Effects of diode low-level laser therapy on healing of tooth extraction sockets: a histopathological study in diabetic rats


Diabetes mellitus is mostly interrelated to deficiency in wound healing. Low-level laser therapy has been shown to exert reliable effects on the acceleration of wound healing process. This study aimed to determine the potential influence of low-level laser therapy (LLLT) on the healing of extraction sockets in diabetic rats. A total of 24 healthy male Wistar rats were selected for this study. After diabetes induction, the maxillary first molars of all rats were extracted bilaterally. Then, the animals were subjected either to Ga-Al-As laser at 808 nm or to Al-Ga-In-P laser at 660 nm at the right extracted socket every day for the next 14 days. The left sockets served as controls. Rats were sacrificed on the 3rd, 5th, 7th, and 14th days after tooth extraction. The samples were examined by a pathologist. LLLT at 808 nm was able to significantly repress inflammation, improve osteoid formation, and promote vascularization in comparison to the non-treated sockets. LLLT at 660 nm significantly suppressed inflammation and developed vascularization in comparison to the non-treated sockets, but failed to improve osteoid formation in the treated sockets. This study suggests that LLLT could be considered as a reliable treatment for wound healing in diabetic experimental rats.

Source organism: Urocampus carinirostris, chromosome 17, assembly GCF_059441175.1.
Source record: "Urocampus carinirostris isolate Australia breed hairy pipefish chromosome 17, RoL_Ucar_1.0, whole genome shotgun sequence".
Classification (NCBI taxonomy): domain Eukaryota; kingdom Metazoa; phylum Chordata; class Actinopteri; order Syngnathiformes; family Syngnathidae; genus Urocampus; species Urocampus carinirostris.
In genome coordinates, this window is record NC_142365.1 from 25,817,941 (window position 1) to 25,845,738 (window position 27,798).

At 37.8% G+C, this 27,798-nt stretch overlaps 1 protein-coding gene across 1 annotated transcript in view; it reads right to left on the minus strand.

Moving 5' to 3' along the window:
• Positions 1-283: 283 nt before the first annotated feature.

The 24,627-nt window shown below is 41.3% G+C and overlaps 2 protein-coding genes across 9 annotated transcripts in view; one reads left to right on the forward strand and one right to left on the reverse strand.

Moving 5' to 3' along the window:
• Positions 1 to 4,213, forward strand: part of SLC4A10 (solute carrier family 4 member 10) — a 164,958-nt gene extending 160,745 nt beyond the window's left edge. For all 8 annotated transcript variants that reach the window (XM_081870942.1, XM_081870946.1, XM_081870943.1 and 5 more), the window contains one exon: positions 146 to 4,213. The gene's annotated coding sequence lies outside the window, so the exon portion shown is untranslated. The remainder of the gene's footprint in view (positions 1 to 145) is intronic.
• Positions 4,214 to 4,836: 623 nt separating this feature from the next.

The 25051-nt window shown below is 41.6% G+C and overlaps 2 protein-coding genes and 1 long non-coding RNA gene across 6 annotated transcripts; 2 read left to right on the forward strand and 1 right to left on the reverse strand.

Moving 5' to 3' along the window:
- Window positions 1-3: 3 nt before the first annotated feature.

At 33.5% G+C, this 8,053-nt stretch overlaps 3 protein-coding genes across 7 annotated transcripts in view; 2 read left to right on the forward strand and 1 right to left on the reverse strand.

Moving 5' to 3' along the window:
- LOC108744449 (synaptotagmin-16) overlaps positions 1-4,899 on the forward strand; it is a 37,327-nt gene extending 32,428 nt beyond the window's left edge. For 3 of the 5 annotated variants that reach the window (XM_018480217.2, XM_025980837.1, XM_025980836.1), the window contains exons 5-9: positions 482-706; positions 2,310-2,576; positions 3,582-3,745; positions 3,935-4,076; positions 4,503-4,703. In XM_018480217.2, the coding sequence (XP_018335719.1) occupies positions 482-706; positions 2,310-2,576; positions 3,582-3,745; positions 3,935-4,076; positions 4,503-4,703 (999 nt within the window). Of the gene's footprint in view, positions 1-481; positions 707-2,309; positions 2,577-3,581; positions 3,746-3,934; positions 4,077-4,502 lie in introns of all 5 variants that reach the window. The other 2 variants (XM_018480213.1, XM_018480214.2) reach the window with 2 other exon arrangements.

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This paper has been financially supported by the Vice Chancellor for Research of Mashhad University of Medical Sciences (MUMS) (Grant number: 931747). The results described in this study was part of a D.D.S student thesis.

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Correspondence to Hamideh Salari Sedigh or Reyhaneh Shafieian.

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Dalirsani, Z., Ghazi, N., Delavarian, Z. et al. Effects of diode low-level laser therapy on healing of tooth extraction sockets: a histopathological study in diabetic rats. Lasers Med Sci (2021). https://doi.org/10.1007/s10103-021-03270-9

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  • Low-level laser therapy
  • Diabetes mellitus
  • Tooth socket